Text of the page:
You may share your living quarters with other family members, some of whom are working outside the home and it’s important they are taking the right steps to avoid illness.

In your home, you need to create as much routine as possible but also attend to some elements that were of lesser concern for the dementia patient prior to the pandemic.

Be aware of what the patient may hear on the radio or see on television that could be upsetting. Maybe it’s news of COVID-19 or something political.

Try to create opportunities for physical activities that will help both you and your loved one. That might be chair yoga or any number of streaming services that can lead you through gentle exercises. Put on music and dance. It lifts the spirit and, again, helps both the patient and the caregiver.

Learn to meditate and help your patient to engage in simple mindful efforts that can help.

Many of the needs come with price tags that can stress you out. Obviously, the best effort is to plan ahead and put money aside for the day when it might be needed. But the Alzheimer’s Association has financial and legal resources that can help in that regard as well, Ms. Robles said.

She encourages caregivers to visit the association’s website at www.alz.org.

Dr. James Lolis, Medical Director of the Northwell Health Physician Partners Geriatric and Palliative Medicine, joined the conversation, starting with an explanation that palliative care is not necessarily end-of-life care associated with hospices. Hospice care is designed to serve the needs of patients who are diagnosed with illnesses that put their likely survival at not more than six months. Palliative care can provide pain relief and assistance to patients to ease suffering. But patients receiving palliative care are not necessarily those who have been diagnosed with illnesses that limit their lives to that six-month window, Dr. Lolis said.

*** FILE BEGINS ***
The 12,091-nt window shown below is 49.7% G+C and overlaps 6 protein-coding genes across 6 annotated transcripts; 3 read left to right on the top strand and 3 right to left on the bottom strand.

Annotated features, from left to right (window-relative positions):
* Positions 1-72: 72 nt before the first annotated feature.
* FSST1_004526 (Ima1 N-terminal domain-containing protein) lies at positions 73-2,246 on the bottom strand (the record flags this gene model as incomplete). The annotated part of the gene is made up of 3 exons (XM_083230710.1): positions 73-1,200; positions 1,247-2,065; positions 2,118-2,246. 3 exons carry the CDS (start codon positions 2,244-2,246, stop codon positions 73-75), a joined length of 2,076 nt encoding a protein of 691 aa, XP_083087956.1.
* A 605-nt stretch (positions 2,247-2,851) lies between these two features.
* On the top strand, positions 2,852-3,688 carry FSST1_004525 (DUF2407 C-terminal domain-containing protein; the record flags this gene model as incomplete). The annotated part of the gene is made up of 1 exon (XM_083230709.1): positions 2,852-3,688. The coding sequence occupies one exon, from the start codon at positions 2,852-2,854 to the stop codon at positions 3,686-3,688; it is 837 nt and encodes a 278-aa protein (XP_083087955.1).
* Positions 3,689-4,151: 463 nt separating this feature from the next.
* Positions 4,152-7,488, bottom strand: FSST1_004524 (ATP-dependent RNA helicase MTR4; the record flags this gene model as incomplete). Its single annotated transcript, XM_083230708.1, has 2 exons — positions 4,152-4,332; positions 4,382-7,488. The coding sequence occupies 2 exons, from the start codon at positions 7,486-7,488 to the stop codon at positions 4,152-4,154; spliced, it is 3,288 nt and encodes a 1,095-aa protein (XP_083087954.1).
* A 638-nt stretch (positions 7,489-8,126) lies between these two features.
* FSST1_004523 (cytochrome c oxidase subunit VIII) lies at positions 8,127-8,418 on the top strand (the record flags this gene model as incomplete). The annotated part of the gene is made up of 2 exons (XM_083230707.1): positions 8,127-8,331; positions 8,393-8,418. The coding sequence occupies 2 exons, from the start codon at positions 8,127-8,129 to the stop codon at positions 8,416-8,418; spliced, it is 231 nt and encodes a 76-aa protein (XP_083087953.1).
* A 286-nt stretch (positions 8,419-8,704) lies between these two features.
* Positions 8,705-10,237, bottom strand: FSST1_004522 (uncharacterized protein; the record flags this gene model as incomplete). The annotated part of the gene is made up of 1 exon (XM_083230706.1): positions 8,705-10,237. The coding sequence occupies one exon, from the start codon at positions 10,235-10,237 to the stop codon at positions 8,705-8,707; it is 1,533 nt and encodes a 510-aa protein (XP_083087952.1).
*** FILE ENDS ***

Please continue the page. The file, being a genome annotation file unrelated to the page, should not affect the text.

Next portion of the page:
He joined Ms. Robles in recommending physical activity and therapy, noting that studies have shown improved outcomes for patients who exercise and engage in physical therapy.

He also stressed the importance of maintaining a good and informed relationship with a primary care doctor who understands all information pertaining to care that is rendered by other doctors. When visiting a physician, bring all medications being taken to alert the doctor to possible interactions or advise about other treatments that might help a patient.

Some dementia patients may experience delusions and sometimes medications help. But they aren’t perfect, Dr. Lolis said. He recommended trying behavioral modifications prior to introducing medications.

As for nutritional supplements, there is not evidence-based information pertaining to their effectiveness, Dr. Lolis said.

His associate, Barbara Vogel, a licensed social worker, said it’s important for people to have advance directives about the care they wish to receive or prefer not to receive before a crisis develops.

As for COVID vaccinations, Dr. Lolis said he has heard of no severe reactions among dementia patients and encourages they receive inoculations. Older patients also tend to experience fewer side effects from any of the vaccines, Dr. Lolis said. It’s also important that caregivers be vaccinated, he said. 

Finally, if you’re a primary caregiver and you feel ill, you should have backup care for your loved one arranged in advance and attend to your illness as soon as possible, the team agreed.